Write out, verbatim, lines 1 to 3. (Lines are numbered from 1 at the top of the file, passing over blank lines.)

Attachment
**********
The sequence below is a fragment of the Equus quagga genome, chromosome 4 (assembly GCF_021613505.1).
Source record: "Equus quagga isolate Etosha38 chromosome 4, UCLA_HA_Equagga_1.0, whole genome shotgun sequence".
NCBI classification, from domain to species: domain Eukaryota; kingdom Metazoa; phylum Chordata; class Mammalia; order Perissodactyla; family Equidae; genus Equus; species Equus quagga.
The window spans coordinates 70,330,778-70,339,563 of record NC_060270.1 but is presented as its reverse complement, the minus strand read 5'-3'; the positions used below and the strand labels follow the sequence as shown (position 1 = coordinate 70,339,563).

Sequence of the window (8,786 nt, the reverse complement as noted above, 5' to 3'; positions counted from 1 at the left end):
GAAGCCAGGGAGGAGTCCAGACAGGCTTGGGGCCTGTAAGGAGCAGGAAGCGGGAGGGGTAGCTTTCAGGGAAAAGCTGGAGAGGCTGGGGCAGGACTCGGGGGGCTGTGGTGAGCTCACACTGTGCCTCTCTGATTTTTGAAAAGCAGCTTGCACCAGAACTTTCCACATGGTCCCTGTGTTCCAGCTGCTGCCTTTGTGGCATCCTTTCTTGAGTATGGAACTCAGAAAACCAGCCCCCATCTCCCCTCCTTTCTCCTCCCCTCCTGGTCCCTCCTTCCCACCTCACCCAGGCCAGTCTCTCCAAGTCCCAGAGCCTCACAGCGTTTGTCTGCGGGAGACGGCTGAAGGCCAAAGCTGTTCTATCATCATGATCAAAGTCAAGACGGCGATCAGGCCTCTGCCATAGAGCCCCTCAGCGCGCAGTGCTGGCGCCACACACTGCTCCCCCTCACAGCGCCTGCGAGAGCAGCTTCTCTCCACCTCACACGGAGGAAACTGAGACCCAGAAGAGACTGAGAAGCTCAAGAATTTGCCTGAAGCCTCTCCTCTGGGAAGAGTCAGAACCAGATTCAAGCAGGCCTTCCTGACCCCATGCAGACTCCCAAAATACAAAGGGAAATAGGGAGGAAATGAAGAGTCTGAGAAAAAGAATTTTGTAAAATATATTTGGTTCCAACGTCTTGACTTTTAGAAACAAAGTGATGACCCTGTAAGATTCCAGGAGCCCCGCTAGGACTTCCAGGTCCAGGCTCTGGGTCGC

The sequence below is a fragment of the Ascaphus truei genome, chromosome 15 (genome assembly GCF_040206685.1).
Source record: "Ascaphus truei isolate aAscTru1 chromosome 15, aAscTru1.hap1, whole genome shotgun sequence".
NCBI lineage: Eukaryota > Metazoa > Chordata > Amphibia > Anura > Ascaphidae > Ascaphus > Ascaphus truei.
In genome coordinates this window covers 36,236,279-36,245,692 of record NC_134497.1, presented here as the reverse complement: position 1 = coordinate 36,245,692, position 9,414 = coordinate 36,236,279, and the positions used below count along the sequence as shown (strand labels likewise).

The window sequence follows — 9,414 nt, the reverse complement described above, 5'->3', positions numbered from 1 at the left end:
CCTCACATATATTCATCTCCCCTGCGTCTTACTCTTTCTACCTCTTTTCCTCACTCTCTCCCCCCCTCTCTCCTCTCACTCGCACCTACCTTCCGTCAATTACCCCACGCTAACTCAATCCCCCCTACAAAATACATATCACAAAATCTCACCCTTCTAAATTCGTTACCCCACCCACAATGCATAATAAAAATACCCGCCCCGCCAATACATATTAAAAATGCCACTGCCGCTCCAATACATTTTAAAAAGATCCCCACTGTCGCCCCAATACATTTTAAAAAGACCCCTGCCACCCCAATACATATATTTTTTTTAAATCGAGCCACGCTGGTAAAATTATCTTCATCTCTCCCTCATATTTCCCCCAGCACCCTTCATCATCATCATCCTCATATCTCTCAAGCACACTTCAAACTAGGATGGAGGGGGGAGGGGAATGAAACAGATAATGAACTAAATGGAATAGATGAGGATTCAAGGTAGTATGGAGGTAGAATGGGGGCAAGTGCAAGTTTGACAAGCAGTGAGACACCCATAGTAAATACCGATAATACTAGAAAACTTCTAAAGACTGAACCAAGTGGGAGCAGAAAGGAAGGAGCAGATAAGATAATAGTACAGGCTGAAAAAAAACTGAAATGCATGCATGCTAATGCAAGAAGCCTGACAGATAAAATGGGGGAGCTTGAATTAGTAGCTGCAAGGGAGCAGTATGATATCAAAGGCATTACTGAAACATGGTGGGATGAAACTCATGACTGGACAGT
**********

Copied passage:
The sequence below is a fragment of the Equus quagga genome, chromosome 4 (assembly GCF_021613505.1).
Source record: "Equus quagga isolate Etosha38 chromosome 4, UCLA_HA_Equagga_1.0, whole genome shotgun sequence".
NCBI classification, from domain to species: domain Eukaryota; kingdom Metazoa; phylum Chordata; class Mammalia; order Perissodactyla; family Equidae; genus Equus; species Equus quagga.